A Brief History of: SEGA

While it may be the company known for Sonic the Hedgehog now, the arcade titan that was Sega got its start in video games long before it even dreamed of blue anthropomorphic animals and is one of the longest running, most storied companies in the whole industry.

Founded in in 1960 as Service Games of Japan, Sega originally specialized in bringing arcade cabinets and games to American military bases overseas. Eventually this business grew into the company making their own games and even their own consoles though the original foundation in the arcades is something the company holds to even to this day. As the company grew, Sega began to invest in industries as varied as home consoles and arcade entertainment parks in Japan.

sega outrun arcade machine

SEGA’s Out Run Arcade Machine

Part of the reason that Sega began developing their own games partially arose out of the need for Sega to offer service to the machines they placed around Japan. Often these cabinets, themselves licensed versions of pinball machines, among other things, came from companies like American arcade giants like Midway Games and required repair as they wore out. Sega began developing their own replacement parts which eventually metamorphosed into the idea that the company should stop licensing and start making its own kit. Thus Sega as we now know it was born.

In the minds of many people, however, Sega is known for its home console business and this is something it also jumped into quite early although with varied and mixed success. Coming out at a time when Atari dominated the global home console market, the Sega Master System was later competitive against Nintendo’s Famicom but struggled to make headway in the major markets that the NES dominated.

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SEGA Master System Games

Superior in every way to the Famicom in terms of technology, the Master System faltered and failed to provide a challenge but demonstrated that Nintendo had a tough competitor waiting in the wings. Looking back at the emergence of the Japanese console manufacturers – the era that shifted dominance out of Atari’s hands and into Tokyo’s as it stands still in many ways today – it wasn’t a foregone conclusion that Sega would be Nintendo’s challenger as NEC’s later console aspirations also provided tough competition in the market. Sega’s mastery of Nintendo’s game and later amalgamation of mascot-based games with adult-focused titles led to a potent combination in the form of the Genesis/Mega Drive that put Sega on a level footing with Nintendo and truly challenged the Big N’s dominance of the nascent industry.

sega mega drive

The SEGA Mega Drive Home Console

Though Sega later diluted their success with tons of needless add-ons for their successful Sega Mega Drive, the company nonetheless never quite regained its mojo in the console market but never lost it when it comes to making stellar arcade games and home console experiences. Now a premier third-party publisher, the close relationship between Nintendo and Sega underlines the company’s massive importance in the console wars of today and reminds us all of the company’s undeniable pedigree as a stalwart of the industry.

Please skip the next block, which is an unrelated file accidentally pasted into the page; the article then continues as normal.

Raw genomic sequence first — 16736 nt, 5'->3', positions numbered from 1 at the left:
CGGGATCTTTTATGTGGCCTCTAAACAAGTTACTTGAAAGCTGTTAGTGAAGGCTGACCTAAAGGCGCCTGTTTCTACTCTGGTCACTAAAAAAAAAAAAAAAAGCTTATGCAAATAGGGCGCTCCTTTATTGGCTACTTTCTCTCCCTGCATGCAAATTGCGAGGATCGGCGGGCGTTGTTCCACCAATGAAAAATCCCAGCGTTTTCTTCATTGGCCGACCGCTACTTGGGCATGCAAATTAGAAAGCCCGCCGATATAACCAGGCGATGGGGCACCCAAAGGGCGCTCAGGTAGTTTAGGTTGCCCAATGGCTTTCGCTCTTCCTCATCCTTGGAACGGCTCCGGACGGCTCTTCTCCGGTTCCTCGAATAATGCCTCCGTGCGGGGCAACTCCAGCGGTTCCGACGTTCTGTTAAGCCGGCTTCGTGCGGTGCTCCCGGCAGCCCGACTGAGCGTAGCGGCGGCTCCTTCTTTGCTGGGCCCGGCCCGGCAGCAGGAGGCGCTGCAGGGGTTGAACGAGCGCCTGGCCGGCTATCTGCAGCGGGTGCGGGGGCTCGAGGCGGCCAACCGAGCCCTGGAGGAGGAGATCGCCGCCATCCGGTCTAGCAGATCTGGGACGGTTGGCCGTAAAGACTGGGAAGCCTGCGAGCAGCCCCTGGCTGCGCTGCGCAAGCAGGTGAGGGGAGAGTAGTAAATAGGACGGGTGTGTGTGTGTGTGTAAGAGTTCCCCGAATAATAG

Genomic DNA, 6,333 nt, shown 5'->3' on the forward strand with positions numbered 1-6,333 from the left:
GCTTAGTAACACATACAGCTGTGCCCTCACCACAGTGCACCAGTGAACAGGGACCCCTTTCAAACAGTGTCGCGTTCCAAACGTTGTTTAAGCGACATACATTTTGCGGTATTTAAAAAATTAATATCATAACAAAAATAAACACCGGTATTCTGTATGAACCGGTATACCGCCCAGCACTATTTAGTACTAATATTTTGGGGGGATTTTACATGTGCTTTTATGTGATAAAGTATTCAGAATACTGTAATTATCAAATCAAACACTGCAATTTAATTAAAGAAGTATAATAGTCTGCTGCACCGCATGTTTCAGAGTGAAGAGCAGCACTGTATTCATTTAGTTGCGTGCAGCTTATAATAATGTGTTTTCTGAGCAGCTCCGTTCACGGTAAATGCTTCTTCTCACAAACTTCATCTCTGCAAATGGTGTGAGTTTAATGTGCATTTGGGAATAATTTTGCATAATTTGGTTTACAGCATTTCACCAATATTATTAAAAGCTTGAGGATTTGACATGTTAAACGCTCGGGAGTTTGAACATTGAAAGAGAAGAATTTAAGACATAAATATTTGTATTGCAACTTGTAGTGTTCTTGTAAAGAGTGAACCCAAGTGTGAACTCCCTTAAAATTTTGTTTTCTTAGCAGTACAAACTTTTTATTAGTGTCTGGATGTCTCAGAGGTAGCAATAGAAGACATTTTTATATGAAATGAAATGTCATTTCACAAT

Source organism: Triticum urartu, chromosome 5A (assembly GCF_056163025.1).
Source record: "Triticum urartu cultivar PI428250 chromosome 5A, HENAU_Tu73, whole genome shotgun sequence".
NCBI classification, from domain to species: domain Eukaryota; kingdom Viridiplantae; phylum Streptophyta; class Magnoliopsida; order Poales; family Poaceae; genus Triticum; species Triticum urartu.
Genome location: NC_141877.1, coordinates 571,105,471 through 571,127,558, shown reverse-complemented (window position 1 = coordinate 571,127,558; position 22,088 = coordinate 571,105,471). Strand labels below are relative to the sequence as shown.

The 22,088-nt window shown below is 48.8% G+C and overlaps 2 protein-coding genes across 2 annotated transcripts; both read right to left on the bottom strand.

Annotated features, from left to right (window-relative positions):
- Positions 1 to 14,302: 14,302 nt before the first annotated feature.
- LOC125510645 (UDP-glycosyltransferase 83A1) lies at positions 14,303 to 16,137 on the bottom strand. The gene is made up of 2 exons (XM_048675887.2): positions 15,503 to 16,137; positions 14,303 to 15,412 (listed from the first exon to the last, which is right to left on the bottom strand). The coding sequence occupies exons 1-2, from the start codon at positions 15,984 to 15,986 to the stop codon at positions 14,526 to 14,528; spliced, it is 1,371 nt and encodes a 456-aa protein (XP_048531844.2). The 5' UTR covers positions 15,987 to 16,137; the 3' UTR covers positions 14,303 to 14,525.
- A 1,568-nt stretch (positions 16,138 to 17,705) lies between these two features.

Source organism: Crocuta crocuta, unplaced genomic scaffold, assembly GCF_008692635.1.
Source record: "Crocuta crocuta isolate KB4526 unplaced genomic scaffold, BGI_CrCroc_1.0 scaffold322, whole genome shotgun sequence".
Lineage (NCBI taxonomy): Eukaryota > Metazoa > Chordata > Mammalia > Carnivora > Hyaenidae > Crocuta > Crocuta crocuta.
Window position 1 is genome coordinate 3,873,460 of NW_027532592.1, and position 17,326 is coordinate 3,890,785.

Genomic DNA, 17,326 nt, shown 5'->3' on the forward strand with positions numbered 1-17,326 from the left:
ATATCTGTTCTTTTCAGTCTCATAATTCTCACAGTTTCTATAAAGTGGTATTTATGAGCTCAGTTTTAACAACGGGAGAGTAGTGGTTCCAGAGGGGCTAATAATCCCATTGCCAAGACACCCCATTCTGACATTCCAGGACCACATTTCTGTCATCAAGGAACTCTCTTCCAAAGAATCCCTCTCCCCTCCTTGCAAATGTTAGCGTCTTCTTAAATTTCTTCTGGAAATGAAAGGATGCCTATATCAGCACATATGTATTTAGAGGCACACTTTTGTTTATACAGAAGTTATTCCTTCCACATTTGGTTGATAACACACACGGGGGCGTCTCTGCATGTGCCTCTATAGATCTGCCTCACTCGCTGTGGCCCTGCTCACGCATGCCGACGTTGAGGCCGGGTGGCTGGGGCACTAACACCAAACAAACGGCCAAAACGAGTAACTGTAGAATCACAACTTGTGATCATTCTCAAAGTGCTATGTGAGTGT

• Pedro Ferreira

    “the Master System faltered and failed to provide a challenge” Excuse me? Did a pretty damn good job actually!

    • Pikachang

      It was a global failure, outside of Hueville, an irrelevant third world country, where it wasn’t even sold by Sega themselves, but by TecToy. That’s how irrelevant your country was. Sega didn’t even bother establishing a proper subsidiary.

      • Pedro Ferreira

        Hueville? I’m talking about Europe you idiot!

        • Pikachang

          I thought you were from Brazil. Master system flopped in Europe.

          • Pedro Ferreira

            What are you talking about??? Master System was a massive success in Europe!

          • Pikachang

            6.5 million units sold is not a ‘massive’ success. For reference, NES sold 40 million in the US.

          • Pedro Ferreira

            Meanwhile Nes flopped in Europe…

          • Pikachang

            But not nearly as bad as Master System flopped in US and Japan. 1 million master systems sold in Japan vs 19 million Famicoms. 2 million master systems sold in the US versus 41 million NES’. Meanwhile, NES sold at least over 2.5 million in Europe, more than a third of the total number of Master System units sold.

          • Pedro Ferreira

            When you consider the amount of people living in Europe compared to the US and Japan that’s pretty damn impressive. In Europe Nes was nowhere to be seen.